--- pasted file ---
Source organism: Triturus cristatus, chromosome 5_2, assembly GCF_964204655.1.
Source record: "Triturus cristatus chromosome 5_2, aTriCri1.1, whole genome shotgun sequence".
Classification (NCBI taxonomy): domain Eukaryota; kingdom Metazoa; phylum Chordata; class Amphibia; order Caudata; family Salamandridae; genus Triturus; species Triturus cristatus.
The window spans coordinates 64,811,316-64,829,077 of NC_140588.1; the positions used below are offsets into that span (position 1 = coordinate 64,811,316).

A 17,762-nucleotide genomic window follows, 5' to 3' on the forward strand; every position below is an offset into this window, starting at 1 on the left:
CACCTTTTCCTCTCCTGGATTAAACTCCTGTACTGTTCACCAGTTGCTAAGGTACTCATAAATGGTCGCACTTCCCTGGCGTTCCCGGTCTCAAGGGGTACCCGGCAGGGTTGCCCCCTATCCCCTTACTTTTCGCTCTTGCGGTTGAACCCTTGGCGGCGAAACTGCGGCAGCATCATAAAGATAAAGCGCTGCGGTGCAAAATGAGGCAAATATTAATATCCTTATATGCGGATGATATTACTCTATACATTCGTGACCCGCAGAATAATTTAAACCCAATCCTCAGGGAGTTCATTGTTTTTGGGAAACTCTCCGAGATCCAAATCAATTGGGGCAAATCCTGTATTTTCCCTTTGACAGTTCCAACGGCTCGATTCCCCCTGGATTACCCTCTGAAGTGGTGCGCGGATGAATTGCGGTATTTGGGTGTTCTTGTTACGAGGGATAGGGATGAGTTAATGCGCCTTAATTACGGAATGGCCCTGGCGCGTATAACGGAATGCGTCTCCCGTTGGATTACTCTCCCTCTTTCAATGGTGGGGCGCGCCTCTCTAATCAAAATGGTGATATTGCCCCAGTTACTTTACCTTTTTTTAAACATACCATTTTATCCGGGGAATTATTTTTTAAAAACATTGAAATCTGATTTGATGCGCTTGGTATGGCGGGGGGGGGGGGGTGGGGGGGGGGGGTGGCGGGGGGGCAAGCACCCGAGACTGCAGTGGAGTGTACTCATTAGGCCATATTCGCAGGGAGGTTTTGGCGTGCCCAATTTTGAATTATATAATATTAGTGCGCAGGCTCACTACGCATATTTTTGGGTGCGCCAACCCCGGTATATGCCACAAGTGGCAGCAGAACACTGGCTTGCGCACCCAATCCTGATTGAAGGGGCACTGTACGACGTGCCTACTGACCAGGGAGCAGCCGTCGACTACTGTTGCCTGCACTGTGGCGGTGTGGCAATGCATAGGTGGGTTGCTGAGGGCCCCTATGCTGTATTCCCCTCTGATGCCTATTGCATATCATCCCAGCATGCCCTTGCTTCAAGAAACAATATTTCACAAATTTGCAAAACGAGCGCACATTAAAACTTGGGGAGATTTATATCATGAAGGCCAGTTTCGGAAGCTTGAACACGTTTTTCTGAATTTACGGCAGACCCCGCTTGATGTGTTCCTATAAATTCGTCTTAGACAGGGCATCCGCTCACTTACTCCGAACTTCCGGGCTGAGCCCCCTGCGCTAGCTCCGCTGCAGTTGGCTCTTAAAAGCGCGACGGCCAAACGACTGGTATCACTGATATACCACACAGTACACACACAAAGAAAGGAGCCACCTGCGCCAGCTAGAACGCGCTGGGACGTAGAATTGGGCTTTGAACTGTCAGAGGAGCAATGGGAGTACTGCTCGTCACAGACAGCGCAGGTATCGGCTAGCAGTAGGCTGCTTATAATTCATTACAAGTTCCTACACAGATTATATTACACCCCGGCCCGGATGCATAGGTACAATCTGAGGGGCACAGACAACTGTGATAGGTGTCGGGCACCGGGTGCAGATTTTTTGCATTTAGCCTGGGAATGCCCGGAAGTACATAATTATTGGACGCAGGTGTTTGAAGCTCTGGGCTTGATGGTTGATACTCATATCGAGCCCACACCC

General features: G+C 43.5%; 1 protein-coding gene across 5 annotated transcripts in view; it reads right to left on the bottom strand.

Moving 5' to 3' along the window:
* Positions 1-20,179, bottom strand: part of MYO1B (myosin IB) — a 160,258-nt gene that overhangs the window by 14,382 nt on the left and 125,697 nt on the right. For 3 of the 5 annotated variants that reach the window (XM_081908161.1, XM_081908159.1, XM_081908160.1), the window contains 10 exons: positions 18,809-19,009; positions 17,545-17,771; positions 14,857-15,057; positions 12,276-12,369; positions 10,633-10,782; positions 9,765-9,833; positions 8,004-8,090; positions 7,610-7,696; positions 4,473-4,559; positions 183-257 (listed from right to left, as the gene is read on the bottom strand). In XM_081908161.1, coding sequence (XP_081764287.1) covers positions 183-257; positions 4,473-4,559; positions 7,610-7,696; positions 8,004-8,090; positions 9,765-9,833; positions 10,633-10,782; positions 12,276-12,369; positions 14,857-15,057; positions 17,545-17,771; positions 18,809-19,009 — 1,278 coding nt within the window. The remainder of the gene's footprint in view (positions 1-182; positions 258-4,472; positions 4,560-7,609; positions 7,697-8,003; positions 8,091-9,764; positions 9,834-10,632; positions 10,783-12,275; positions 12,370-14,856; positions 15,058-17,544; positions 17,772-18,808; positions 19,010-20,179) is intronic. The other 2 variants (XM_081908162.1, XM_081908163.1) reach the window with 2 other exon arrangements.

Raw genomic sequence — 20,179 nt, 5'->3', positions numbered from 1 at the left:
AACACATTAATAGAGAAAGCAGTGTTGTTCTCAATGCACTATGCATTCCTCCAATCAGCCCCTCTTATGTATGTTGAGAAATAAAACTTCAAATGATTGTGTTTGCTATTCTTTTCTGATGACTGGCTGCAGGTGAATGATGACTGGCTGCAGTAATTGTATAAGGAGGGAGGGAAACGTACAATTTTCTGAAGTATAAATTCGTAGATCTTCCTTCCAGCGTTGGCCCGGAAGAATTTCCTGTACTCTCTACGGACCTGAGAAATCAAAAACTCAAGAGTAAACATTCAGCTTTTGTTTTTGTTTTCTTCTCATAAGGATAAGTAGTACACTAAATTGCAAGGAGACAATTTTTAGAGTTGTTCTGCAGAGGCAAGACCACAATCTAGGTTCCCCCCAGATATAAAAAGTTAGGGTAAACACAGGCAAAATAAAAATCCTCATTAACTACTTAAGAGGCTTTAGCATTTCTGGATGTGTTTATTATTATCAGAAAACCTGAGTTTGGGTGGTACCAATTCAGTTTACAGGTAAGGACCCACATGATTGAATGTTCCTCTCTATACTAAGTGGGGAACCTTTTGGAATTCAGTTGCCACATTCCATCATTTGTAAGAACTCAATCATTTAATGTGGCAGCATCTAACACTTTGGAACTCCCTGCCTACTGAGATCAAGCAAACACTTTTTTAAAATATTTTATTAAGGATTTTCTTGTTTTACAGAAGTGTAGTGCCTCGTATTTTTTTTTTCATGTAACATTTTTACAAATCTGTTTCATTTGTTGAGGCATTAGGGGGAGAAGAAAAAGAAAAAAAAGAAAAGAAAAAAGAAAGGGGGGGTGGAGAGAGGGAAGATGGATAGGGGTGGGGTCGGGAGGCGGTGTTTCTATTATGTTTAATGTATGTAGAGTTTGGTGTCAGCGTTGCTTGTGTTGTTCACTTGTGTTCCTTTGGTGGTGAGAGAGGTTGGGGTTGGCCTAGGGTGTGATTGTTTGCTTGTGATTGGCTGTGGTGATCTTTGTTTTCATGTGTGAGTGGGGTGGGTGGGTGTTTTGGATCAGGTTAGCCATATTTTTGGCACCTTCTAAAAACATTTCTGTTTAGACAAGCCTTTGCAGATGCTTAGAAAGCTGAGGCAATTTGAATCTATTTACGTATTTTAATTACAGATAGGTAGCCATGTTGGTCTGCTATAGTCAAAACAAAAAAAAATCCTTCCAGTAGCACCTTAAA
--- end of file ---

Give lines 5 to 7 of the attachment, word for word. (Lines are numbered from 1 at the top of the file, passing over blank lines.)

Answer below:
A 17,762-nucleotide genomic window follows, 5' to 3' on the forward strand; every position below is an offset into this window, starting at 1 on the left:
CACCTTTTCCTCTCCTGGATTAAACTCCTGTACTGTTCACCAGTTGCTAAGGTACTCATAAATGGTCGCACTTCCCTGGCGTTCCCGGTCTCAAGGGGTACCCGGCAGGGTTGCCCCCTATCCCCTTACTTTTCGCTCTTGCGGTTGAACCCTTGGCGGCGAAACTGCGGCAGCATCATAAAGATAAAGCGCTGCGGTGCAAAATGAGGCAAATATTAATATCCTTATATGCGGATGATATTACTCTATACATTCGTGACCCGCAGAATAATTTAAACCCAATCCTCAGGGAGTTCATTGTTTTTGGGAAACTCTCCGAGATCCAAATCAATTGGGGCAAATCCTGTATTTTCCCTTTGACAGTTCCAACGGCTCGATTCCCCCTGGATTACCCTCTGAAGTGGTGCGCGGATGAATTGCGGTATTTGGGTGTTCTTGTTACGAGGGATAGGGATGAGTTAATGCGCCTTAATTACGGAATGGCCCTGGCGCGTATAACGGAATGCGTCTCCCGTTGGATTACTCTCCCTCTTTCAATGGTGGGGCGCGCCTCTCTAATCAAAATGGTGATATTGCCCCAGTTACTTTACCTTTTTTTAAACATACCATTTTATCCGGGGAATTATTTTTTAAAAACATTGAAATCTGATTTGATGCGCTTGGTATGGCGGGGGGGGGGGGGTGGGGGGGGGGGGTGGCGGGGGGGCAAGCACCCGAGACTGCAGTGGAGTGTACTCATTAGGCCATATTCGCAGGGAGGTTTTGGCGTGCCCAATTTTGAATTATATAATATTAGTGCGCAGGCTCACTACGCATATTTTTGGGTGCGCCAACCCCGGTATATGCCACAAGTGGCAGCAGAACACTGGCTTGCGCACCCAATCCTGATTGAAGGGGCACTGTACGACGTGCCTACTGACCAGGGAGCAGCCGTCGACTACTGTTGCCTGCACTGTGGCGGTGTGGCAATGCATAGGTGGGTTGCTGAGGGCCCCTATGCTGTATTCCCCTCTGATGCCTATTGCATATCATCCCAGCATGCCCTTGCTTCAAGAAACAATATTTCACAAATTTGCAAAACGAGCGCACATTAAAACTTGGGGAGATTTATATCATGAAGGCCAGTTTCGGAAGCTTGAACACGTTTTTCTGAATTTACGGCAGACCCCGCTTGATGTGTTCCTATAAATTCGTCTTAGACAGGGCATCCGCTCACTTACTCCGAACTTCCGGGCTGAGCCCCCTGCGCTAGCTCCGCTGCAGTTGGCTCTTAAAAGCGCGACGGCCAAACGACTGGTATCACTGATATACCACACAGTACACACACAAAGAAAGGAGCCACCTGCGCCAGCTAGAACGCGCTGGGACGTAGAATTGGGCTTTGAACTGTCAGAGGAGCAATGGGAGTACTGCTCGTCACAGACAGCGCAGGTATCGGCTAGCAGTAGGCTGCTTATAATTCATTACAAGTTCCTACACAGATTATATTACACCCCGGCCCGGATGCATAGGTACAATCTGAGGGGCACAGACAACTGTGATAGGTGTCGGGCACCGGGTGCAGATTTTTTGCATTTAGCCTGGGAATGCCCGGAAGTACATAATTATTGGACGCAGGTGTTTGAAGCTCTGGGCTTGATGGTTGATACTCATATCGAGCCCACACCC

General features: G+C 43.5%; 1 protein-coding gene across 5 annotated transcripts in view; it reads right to left on the bottom strand.